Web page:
As best illustrated in FIG. 3, one or more incident laser beams 52 will be directed to welding devices 50, such as via intercepting beam splitter 60 and mirror 61, respectively. An embodiment wherein beam 52 having a predetermined diameter B is divided into two approximately equal portions by a first intercepting beam splitting mirror 60 and a second reflecting mirror 61 is shown in FIG. 3. It may also be preferred to provide mirrors 60 and 61 with rotary control stages 63 to permit adjustment of the location of the focal point or beam spot of any particular welding device 50 in operation. As indicated in FIGS. 1 and 2, a laser welding apparatus 10 made in accordance with the present invention may include a plurality of welding devices 50, supplied from one or more laser sources (e.g., 54 and 55). Consequently, the nearer half (not shown) of cross beam 42 illustrated in FIG. 3 might also preferably include similar optical devices for providing a laser beam to additional welding devices 50.
As best seen in FIGS. 2 and 3, it is also contemplated that a plurality of welding devices 50 will be independently adjustable in a direction parallel to transverse axis T in order to track a seam line 15 for accurate application of welding energy therealong. It is further preferred that such individual tracking and alignment with portions of a common seam line 15 will be facilitated by a separate visual imaging system or alignment device 70 associated with each welding device 50. While each welding device 50 is preferably provided with its own adjustment apparatus, there may be applications (e.g., where sheets to be welded have very high quality sheared abutting edges) in which some of the welding devices might be adjustable only in conjunction with one or more other welding device.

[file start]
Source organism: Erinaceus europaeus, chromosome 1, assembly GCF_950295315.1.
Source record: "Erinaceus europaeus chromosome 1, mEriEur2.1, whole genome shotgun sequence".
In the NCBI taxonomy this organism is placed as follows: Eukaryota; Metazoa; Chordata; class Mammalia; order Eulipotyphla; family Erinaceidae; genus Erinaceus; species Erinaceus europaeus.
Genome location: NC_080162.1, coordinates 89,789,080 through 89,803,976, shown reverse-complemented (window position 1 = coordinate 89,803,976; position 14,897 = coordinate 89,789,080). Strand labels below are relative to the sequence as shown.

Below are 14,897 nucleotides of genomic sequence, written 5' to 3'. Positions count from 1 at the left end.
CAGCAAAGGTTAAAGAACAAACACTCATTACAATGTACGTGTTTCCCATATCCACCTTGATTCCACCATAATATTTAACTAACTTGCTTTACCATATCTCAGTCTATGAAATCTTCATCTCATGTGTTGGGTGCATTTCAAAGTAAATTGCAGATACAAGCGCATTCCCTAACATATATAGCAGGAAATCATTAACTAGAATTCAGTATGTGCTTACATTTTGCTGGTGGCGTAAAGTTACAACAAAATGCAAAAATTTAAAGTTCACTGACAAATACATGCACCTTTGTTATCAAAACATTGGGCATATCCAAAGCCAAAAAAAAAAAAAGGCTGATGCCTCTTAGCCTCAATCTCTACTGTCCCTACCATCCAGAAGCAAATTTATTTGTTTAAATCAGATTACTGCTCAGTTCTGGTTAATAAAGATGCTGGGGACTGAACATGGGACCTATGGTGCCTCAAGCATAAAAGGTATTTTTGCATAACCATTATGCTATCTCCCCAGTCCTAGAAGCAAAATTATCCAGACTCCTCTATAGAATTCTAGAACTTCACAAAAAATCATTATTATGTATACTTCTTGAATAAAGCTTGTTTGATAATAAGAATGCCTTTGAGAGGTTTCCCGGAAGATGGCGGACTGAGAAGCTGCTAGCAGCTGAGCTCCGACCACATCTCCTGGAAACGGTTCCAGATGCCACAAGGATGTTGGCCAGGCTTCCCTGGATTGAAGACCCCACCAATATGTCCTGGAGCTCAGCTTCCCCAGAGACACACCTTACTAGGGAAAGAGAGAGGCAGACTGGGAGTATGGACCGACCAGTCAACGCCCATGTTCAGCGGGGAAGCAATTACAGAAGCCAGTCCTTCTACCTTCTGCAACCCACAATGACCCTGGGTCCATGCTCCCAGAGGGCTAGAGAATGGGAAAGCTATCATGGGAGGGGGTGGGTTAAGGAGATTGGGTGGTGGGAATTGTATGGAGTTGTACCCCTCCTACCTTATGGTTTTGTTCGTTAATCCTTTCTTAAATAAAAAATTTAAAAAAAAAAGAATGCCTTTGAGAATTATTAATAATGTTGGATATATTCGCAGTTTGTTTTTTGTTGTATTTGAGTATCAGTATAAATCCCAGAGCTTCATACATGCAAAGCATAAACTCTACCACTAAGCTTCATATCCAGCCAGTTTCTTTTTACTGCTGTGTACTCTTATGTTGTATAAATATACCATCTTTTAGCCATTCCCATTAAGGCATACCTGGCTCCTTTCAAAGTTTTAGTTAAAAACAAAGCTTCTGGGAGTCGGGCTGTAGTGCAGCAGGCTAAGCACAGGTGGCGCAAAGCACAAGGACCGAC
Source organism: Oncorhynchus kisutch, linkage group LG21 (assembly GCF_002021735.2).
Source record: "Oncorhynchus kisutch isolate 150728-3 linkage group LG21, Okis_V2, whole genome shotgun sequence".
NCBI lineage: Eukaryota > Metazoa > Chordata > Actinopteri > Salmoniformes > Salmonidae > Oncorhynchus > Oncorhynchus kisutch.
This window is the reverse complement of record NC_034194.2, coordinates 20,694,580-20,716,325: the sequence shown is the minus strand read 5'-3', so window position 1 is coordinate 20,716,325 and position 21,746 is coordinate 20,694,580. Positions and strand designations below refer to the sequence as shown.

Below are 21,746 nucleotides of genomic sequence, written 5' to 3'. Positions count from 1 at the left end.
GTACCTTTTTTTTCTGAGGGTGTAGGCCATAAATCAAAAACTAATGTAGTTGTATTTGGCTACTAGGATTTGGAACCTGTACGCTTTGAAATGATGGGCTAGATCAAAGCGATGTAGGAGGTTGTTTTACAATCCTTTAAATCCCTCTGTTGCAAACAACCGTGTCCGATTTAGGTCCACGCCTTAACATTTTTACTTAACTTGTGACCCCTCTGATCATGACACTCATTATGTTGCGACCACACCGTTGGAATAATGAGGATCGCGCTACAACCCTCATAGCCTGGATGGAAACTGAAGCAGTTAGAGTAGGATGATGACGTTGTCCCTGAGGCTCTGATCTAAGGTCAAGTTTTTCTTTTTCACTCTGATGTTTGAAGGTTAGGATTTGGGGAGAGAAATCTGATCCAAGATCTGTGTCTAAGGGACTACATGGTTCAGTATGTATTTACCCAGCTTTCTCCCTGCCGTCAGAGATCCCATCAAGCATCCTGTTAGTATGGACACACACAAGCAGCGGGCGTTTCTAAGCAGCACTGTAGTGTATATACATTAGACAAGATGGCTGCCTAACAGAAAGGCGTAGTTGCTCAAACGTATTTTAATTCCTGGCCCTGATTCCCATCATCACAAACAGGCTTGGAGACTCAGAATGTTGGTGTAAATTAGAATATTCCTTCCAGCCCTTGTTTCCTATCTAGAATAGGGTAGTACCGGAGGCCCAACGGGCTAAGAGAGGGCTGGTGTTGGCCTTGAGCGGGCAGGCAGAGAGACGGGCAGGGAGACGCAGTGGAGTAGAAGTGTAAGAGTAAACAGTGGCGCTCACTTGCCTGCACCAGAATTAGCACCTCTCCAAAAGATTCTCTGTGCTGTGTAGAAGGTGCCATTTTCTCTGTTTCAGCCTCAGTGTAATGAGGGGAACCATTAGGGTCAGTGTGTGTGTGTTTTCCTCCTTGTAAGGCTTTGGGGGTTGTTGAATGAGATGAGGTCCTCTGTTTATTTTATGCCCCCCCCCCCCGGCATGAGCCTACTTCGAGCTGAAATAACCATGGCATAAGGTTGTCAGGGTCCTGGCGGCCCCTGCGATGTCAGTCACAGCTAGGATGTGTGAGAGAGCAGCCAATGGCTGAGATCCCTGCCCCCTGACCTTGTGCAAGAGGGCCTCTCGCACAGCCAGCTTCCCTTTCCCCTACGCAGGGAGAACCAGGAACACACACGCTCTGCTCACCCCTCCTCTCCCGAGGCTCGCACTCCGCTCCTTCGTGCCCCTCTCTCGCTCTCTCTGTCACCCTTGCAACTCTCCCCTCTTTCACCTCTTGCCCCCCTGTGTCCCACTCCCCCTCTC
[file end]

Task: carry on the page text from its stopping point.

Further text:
Co-pending U.S. patent application Ser. No. 07/508,904, filed Apr. 12, 1990 in the name of the present inventor and others, sets forth a preferred arrangement for automatically aligning a butt welding device along a seam line and including a line scan camera (e.g., 72) which monitors a projected image in an illuminated vision area. The disclosure of such co-pending application is hereby incorporated herein by reference.
A seam sensor circuit 71 provides monitored data concerning the gap between confronting edges of sheets to be butt welded for use in a camera controller 81 and a system controller, such as computer 80. In this way, each individual welding device can be independently adjusted along transverse axis T to precisely and accurately track the portion of seam line 15 which it is traversing during welding operations. As will be understood, rotating, oscillating or translating stages 63 can provide movement of reflecting mirrors (e.g., 60-62) for moving the beam spot of a welding device 50 in response to control signals. As will be understood, it is the beam spot which must be adjusted to precisely track seam 15. A focusing lens 64 is provided in each welding device 50 to concentrate the laser energy onto the surfaces to be welded.